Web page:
“This is music to move your hips to” said Rosero and it certainly did get the audience up of their chairs and onto the dance floor shaking their hips without hesitation. The crowd was a mix of young and old, proving it’s music that people of all ages and nationalities can enjoy.

Much like Jazz, Cumbia music can also lend itself to improvisation and the musicians on stage were able to maintain the rhythm whilst jamming with their song structures, stretching the time out and improvising fast rhythms and funky grooves. By this stage the dancefloor was packed, couples and friends were partnering up to dance and it became more of a carnival atmosphere than a sitting down on a confortable couch and drinking a fancy cocktail type event. Of course there was a big call out for an encore and 

Source: Jazz Australia

The New Monos - Moron Life

Moron Life

by The New Monos

Released 10 February 2022

The New Monos


With their roots in Buenos Aires, Argentina, Melbourne-based band The New Monos combine inspiration from their South American heritage and diverse musical experience with the flavour of contemporary Buenos Aires, mixing Reggae, Folklore, Cumbia, Rock, Rumba, Hip-hop and Latin beats, all expressed with the passion of the Tango.

Titled after the founding band members’ hometown of Morón in Buenos Aires, Argentina, this album features new original music, written, recorded and produced locally in Melbourne, Australia in 2019

Mixed in Argentina in collaboration with Matias "El Chavez" Mendez, who brings a different perspective to the mixing and mastering of The New Mono’s unique musicality and distinctive sound.

Back in Melbourne, The New Monos then put their lockdown time to good use, and included are favourites you know and love from their first album, re-imagined and re-recorded featuring guest artists from around the world. 

The New Monos still have their signature energy and more to burn and are excited to share their vision and outstanding new musical productions with you. 

The New Monos are
Leonardo Rodriguez: ​Guitars, vocals. 

Javier Rodriguez: ​Accordion

Brian Lee Silva: ​​Vox  

Cristian Saavedra: ​Percussion, vocals. 

Sebastian Barahona: Bass 

Carlos Meza: Drums

Daniel Jauregui: Guitars

Source: Bandcamp / The New Monos / Moshtix

Dave Gisler Trio - See You Out There

See You Out There

by Dave Gisler Trio, (Dave Gisler, Jaimie Branch, & David Murray)

Released 18 March 2022

Intakt records


Two years after the acclaimed live album Zurich Concert, which featured trumpeter Jamie Branch, the Swiss guitarist and bandleader Dave Gisler adds another guest to his eponymously-named trio for a studio album – another giant of modern jazz – David Murray.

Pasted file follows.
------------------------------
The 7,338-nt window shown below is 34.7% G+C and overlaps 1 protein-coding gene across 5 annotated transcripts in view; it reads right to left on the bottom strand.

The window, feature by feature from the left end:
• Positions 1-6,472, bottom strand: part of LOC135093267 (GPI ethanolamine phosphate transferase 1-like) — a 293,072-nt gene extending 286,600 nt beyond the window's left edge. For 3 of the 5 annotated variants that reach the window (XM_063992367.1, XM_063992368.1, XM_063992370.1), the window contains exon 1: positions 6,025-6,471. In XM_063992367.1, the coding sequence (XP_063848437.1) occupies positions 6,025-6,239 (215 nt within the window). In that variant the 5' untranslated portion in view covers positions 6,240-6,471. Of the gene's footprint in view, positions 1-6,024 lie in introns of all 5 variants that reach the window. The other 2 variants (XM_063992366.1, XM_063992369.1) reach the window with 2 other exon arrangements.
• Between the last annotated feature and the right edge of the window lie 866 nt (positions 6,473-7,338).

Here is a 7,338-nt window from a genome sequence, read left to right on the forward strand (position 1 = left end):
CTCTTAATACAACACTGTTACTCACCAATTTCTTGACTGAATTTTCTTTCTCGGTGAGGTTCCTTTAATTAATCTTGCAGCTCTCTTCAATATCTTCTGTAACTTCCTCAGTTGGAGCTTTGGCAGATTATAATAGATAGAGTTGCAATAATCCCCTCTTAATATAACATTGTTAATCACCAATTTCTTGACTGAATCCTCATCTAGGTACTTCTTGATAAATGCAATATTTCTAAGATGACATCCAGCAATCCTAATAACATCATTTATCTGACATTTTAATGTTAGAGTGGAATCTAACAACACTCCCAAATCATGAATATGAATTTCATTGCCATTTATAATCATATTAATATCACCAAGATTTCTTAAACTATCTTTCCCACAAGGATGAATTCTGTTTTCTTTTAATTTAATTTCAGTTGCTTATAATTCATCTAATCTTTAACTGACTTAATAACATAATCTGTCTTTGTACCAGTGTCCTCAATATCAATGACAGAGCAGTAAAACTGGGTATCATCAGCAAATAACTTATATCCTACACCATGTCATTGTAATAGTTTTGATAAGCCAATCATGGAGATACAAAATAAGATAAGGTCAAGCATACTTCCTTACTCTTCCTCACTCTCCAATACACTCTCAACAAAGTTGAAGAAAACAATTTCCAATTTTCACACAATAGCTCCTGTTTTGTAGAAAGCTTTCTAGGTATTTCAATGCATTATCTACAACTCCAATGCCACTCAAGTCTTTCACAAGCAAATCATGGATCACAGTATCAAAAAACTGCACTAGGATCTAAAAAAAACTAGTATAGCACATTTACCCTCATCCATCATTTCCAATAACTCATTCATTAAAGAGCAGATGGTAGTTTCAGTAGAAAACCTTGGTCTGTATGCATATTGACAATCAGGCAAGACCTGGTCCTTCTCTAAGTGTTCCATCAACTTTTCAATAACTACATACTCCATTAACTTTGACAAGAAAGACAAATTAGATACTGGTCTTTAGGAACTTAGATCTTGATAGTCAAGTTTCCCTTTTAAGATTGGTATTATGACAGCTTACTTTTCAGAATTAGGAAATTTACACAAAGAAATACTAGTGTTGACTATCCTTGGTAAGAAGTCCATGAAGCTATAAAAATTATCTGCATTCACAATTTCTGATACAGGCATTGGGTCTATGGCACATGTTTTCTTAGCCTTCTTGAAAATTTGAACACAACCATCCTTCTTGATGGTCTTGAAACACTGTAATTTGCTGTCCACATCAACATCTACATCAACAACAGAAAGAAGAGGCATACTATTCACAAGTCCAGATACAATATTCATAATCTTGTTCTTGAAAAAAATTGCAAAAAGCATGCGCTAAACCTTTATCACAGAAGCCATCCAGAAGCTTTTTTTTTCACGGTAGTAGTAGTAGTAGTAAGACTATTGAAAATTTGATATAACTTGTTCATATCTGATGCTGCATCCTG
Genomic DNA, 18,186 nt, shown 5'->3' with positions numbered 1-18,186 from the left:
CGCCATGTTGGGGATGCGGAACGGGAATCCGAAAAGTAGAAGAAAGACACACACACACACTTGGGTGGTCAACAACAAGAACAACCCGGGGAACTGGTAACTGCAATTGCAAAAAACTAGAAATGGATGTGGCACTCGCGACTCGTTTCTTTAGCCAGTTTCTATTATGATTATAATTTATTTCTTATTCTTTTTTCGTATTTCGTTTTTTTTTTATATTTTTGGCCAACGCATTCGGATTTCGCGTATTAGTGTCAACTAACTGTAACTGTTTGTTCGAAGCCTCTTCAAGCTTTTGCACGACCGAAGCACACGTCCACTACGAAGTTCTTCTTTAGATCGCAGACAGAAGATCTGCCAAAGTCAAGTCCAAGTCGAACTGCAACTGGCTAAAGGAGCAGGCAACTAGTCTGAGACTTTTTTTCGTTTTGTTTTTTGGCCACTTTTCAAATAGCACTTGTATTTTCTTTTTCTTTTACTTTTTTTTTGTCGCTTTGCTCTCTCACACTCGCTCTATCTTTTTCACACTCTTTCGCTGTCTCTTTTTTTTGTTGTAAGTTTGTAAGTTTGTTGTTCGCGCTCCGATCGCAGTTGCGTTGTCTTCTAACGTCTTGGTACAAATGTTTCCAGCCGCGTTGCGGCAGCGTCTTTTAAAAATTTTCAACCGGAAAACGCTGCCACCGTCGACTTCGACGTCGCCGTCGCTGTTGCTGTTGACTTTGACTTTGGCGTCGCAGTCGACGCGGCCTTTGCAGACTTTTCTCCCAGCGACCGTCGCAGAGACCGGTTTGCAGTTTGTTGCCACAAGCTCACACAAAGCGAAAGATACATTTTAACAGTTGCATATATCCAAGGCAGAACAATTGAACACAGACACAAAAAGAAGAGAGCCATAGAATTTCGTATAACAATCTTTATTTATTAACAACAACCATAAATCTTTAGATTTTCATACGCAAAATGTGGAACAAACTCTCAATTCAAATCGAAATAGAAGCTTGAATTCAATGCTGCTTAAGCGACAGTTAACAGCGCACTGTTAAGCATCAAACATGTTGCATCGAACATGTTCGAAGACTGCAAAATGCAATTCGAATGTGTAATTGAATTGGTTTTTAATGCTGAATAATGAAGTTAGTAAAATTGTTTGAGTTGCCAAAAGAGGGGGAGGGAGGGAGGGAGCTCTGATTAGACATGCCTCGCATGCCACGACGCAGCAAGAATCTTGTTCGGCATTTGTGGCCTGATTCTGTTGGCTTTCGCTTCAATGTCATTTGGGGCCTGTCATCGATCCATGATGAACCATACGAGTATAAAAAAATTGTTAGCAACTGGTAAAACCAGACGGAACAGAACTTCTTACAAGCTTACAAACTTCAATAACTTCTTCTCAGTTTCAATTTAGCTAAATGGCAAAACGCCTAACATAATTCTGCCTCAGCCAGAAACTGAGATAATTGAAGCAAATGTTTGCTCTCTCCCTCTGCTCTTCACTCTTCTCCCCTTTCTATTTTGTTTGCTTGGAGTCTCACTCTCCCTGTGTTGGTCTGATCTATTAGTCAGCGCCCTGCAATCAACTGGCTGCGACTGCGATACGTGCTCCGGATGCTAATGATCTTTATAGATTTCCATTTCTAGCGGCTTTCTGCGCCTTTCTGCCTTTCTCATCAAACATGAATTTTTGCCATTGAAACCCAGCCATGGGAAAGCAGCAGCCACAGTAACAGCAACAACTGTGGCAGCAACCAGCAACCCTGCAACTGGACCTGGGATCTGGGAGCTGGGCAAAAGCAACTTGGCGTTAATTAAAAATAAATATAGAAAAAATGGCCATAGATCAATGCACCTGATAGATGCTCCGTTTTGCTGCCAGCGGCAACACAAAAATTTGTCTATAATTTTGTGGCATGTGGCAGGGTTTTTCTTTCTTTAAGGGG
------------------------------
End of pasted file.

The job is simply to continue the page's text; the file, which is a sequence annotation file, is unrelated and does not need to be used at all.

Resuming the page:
Just as the trio immediately hit it off with Branch, Murray is furiously integrated into the band's punchy music, with the presence of both the trumpeter and tenor saxophonist opening up the group's sound. the resulting body of sound, propelled by punkish energy and the driving force of rock, the free-form aesthetics of the sixties and the cadences of modern jazz, navigates into open musical realms. "But there’s no doubt that as Branch’s final note resounds, Gisler and his collaborators will soldier on driven by a need to make music together," writes Peter Margasak in the liner notes.


Dave Gisler: Guitar
Raffaele Bossard: Bass
Lionel Friedli: Drums
Jaimie Branch: Trumpet

Source: Bandcamp



by Jitwam

Released 22 July 2022



On an Australian tour in late 2019, Moodymann dropped INXS’ ’80s hit ‘Need You Tonight’ in his DJ set, trolling house purists. But the Detroiter had previously championed a cult Australian dance act, the Sydney DJ, vocalist, musician and producer Jitwam Sinha – or just Jitwam. Indeed, Moodymann included Jitwam’s ‘Keepyourbusinesstoyourself’ on 2016’s now classic DJ-Kicks mix compilation.

Jitwam is slept on at home, but this should change with his new album, Third, which is cannily being positioned as a “reintroduction”.

Jitwam was born in Guwahati, Assam, in North Eastern India. Soon after, his family migrated to Australia. The bicultural youth would encounter subtle, albeit insidious, social pressure to assimilate. A rock fan, he picked up guitar and keys. Later, Jitwam travelled extensively, winding up in the melting pot of London. There, he discovered dance music.